Sex life 6-8 weeks after the operation It is better to wait for the consultation of the attending physician.


Il pain Post-operative is one ailment that patients fear the most, but it is an obligatory step during the recovery process, and it is normal to feel it. If you strictly adhere to the advice of your doctor and physiotherapists, the painful sensation usually disappears in a short time.
A very similar argument also applies to the continuous sensation of fatigue. It too should not worry, as it is the natural consequence of a surgery, such as that of knee replacement. The fatigue will begin to fade as the wound and ligament tissue heal.


The patient is called for the first post-surgery check-up, at the doctor's, after about 6-12 weeks. If healing is progressing smoothly, the second checkup is set exactly one year after the first.
If, then, the second check also gives a positive result, all subsequent checks will be set at a distance of 5 years from each other. On these occasions, in addition to evaluating joint mobility, an X-ray examination will also be performed to establish the state of wear of the prosthesis.


The post-operative period is delicate and every movement performed must be taken care of in the smallest details, if you want to recover in the best possible way. A wrong gesture, in fact, can have deleterious effects on the newly implanted prosthesis. Here are the most dangerous movements, which should be avoided, and some tips.


La rehabilitation it plays a fundamental role in recovering good joint mobility at the right time.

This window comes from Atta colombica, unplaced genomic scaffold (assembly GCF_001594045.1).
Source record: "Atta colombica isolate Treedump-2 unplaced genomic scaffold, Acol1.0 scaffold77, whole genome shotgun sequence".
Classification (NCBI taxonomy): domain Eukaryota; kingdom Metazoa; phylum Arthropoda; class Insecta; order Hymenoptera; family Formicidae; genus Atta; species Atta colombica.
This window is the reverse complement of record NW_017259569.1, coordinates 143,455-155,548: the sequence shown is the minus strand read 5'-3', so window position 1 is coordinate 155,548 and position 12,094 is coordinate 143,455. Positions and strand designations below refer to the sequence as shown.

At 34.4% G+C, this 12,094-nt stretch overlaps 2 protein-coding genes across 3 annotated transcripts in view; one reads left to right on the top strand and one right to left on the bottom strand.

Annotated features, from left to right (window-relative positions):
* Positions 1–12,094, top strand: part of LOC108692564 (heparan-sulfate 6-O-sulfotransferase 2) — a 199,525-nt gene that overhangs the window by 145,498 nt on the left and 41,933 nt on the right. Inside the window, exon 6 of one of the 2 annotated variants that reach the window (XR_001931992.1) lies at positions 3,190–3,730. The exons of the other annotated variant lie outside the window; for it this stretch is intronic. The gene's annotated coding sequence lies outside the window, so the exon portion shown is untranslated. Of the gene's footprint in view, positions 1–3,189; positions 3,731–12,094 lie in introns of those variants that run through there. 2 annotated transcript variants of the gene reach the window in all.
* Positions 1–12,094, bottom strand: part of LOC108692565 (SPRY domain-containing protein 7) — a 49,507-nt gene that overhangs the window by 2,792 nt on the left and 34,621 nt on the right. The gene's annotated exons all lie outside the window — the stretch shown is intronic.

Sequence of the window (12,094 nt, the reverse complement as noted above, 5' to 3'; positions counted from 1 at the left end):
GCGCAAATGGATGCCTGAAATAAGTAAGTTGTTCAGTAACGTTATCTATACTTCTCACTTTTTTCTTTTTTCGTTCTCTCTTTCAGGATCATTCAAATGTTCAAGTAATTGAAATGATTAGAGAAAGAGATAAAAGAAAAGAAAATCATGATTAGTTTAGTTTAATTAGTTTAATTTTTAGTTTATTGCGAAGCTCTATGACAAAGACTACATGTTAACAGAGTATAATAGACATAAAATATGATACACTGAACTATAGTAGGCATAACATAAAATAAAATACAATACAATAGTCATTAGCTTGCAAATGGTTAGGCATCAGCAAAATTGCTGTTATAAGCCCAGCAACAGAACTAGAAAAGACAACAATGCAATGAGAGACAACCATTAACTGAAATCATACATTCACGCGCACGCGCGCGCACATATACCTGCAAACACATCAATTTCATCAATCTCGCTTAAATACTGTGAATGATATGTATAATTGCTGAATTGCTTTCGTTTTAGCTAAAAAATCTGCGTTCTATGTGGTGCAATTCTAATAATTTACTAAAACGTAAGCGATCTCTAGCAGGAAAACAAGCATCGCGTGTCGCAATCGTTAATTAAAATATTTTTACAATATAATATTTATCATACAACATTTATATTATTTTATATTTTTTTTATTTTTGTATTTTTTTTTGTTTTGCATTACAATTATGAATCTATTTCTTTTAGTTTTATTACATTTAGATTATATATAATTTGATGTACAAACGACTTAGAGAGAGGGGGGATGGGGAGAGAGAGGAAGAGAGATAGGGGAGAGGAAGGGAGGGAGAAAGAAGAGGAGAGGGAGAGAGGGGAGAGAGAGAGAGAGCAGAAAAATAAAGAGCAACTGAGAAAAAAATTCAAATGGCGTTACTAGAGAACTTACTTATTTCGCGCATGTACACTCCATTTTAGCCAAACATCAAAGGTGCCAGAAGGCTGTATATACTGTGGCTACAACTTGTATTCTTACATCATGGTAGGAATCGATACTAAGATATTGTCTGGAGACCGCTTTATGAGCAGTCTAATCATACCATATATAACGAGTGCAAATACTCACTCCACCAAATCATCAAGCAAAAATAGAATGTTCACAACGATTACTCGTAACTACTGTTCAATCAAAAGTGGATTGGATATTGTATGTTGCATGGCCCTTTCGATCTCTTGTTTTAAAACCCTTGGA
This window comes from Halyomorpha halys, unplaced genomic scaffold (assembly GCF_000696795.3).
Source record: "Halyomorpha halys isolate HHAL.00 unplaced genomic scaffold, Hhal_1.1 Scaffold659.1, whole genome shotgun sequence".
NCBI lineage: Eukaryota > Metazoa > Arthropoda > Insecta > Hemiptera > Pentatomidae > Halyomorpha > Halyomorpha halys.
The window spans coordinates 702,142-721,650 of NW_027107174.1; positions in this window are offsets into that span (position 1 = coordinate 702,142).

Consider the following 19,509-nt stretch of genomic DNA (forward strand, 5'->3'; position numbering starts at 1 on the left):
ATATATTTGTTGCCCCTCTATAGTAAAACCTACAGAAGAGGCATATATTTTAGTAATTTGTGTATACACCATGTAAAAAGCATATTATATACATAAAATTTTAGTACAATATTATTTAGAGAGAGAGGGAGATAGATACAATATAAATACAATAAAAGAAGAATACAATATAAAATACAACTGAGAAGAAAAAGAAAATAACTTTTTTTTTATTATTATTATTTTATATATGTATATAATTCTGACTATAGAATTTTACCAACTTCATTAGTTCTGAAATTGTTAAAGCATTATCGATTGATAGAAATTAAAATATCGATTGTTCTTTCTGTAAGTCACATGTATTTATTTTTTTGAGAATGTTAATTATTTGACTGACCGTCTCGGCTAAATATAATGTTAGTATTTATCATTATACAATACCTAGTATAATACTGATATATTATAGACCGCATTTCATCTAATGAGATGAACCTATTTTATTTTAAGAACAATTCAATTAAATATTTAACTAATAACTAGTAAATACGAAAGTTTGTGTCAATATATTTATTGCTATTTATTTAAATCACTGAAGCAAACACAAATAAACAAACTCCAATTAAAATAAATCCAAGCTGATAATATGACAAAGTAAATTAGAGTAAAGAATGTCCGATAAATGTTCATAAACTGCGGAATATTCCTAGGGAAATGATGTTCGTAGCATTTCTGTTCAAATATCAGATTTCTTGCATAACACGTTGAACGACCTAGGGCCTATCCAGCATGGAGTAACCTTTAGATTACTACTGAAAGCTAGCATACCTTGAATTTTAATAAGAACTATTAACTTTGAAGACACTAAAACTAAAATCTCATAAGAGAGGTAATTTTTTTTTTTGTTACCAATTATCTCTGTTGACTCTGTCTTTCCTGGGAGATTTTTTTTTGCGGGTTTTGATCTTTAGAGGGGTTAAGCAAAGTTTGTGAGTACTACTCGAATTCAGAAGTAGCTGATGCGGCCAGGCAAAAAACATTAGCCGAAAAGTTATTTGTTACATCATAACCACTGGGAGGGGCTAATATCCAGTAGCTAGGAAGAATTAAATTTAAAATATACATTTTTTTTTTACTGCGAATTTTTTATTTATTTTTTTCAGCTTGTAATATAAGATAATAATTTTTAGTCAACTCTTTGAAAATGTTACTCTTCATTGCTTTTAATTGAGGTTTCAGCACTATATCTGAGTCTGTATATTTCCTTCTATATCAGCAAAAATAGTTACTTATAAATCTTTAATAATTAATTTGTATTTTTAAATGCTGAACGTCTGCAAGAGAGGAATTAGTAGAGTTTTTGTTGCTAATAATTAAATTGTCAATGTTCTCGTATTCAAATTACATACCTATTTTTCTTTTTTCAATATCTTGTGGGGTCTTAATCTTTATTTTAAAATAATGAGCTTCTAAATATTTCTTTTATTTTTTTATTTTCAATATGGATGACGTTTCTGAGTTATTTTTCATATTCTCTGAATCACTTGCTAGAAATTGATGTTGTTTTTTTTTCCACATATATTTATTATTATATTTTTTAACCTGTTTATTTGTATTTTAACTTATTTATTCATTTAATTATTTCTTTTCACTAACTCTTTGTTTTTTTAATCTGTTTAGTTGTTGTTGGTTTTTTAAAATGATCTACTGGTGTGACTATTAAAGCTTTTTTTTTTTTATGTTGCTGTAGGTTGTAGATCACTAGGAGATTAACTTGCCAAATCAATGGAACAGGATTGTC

The rehabilitation process, which begins 24-48 hours after the operation, consists of an exercise program to be performed in the gym. Here, a physiotherapist takes care of the patient, showing which exercises to perform, correcting any errors in their execution.
After discharge, it is suggested to combine the gym with exercises to be practiced at home (also illustrated by the physiotherapist). The benefits that can be drawn are considerable.
Rehabilitation is an important moment, not only for physical recovery, but also for psychological one. The sensation of pain, suffered at the beginning of the recovery process, can discourage the patient, but the support offered by the people around him can help him to overcome such difficulties.

The benefits and risks of the surgery

Most knee prostheses are successfully implanted and the resulting benefits are obvious. It is a fairly common and routine operation: just think that, between England and Wales, the number of knee prostheses applied every year is about 70.000.
However, like any surgical operation, this too can present complications; these are rare episodes, affecting one patient out of 20.


The possible complications are:

  • Infections.